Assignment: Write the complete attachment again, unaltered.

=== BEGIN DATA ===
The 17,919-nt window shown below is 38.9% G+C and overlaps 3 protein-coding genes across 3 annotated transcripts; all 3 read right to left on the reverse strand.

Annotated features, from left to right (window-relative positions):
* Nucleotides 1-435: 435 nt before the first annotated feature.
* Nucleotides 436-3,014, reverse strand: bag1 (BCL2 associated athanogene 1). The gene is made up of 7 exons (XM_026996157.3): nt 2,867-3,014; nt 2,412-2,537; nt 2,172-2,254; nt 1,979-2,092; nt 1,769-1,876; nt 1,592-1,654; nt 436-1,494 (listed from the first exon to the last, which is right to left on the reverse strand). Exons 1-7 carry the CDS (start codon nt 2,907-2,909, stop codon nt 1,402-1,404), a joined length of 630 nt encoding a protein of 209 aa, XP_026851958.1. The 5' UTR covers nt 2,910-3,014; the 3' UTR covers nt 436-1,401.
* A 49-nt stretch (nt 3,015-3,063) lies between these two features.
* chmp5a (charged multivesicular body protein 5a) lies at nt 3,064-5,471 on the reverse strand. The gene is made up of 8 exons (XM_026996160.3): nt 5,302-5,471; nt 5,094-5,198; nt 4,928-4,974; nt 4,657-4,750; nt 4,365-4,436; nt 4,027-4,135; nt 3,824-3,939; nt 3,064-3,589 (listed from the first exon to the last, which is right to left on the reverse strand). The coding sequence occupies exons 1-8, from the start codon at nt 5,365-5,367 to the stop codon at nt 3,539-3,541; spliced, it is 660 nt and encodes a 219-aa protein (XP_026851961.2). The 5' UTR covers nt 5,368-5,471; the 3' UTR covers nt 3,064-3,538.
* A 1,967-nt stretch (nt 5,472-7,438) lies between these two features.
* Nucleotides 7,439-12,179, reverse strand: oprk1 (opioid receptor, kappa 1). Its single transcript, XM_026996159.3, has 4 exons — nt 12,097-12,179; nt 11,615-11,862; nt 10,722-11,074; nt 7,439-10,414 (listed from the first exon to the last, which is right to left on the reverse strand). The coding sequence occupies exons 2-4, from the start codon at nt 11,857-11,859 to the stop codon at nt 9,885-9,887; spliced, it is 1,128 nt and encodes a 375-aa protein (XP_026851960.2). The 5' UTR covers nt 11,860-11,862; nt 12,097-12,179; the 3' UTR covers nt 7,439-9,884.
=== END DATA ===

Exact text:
The 17,919-nt window shown below is 38.9% G+C and overlaps 3 protein-coding genes across 3 annotated transcripts; all 3 read right to left on the reverse strand.

Annotated features, from left to right (window-relative positions):
* Nucleotides 1-435: 435 nt before the first annotated feature.
* Nucleotides 436-3,014, reverse strand: bag1 (BCL2 associated athanogene 1). The gene is made up of 7 exons (XM_026996157.3): nt 2,867-3,014; nt 2,412-2,537; nt 2,172-2,254; nt 1,979-2,092; nt 1,769-1,876; nt 1,592-1,654; nt 436-1,494 (listed from the first exon to the last, which is right to left on the reverse strand). Exons 1-7 carry the CDS (start codon nt 2,907-2,909, stop codon nt 1,402-1,404), a joined length of 630 nt encoding a protein of 209 aa, XP_026851958.1. The 5' UTR covers nt 2,910-3,014; the 3' UTR covers nt 436-1,401.
* A 49-nt stretch (nt 3,015-3,063) lies between these two features.
* chmp5a (charged multivesicular body protein 5a) lies at nt 3,064-5,471 on the reverse strand. The gene is made up of 8 exons (XM_026996160.3): nt 5,302-5,471; nt 5,094-5,198; nt 4,928-4,974; nt 4,657-4,750; nt 4,365-4,436; nt 4,027-4,135; nt 3,824-3,939; nt 3,064-3,589 (listed from the first exon to the last, which is right to left on the reverse strand). The coding sequence occupies exons 1-8, from the start codon at nt 5,365-5,367 to the stop codon at nt 3,539-3,541; spliced, it is 660 nt and encodes a 219-aa protein (XP_026851961.2). The 5' UTR covers nt 5,368-5,471; the 3' UTR covers nt 3,064-3,538.
* A 1,967-nt stretch (nt 5,472-7,438) lies between these two features.
* Nucleotides 7,439-12,179, reverse strand: oprk1 (opioid receptor, kappa 1). Its single transcript, XM_026996159.3, has 4 exons — nt 12,097-12,179; nt 11,615-11,862; nt 10,722-11,074; nt 7,439-10,414 (listed from the first exon to the last, which is right to left on the reverse strand). The coding sequence occupies exons 2-4, from the start codon at nt 11,857-11,859 to the stop codon at nt 9,885-9,887; spliced, it is 1,128 nt and encodes a 375-aa protein (XP_026851960.2). The 5' UTR covers nt 11,860-11,862; nt 12,097-12,179; the 3' UTR covers nt 7,439-9,884.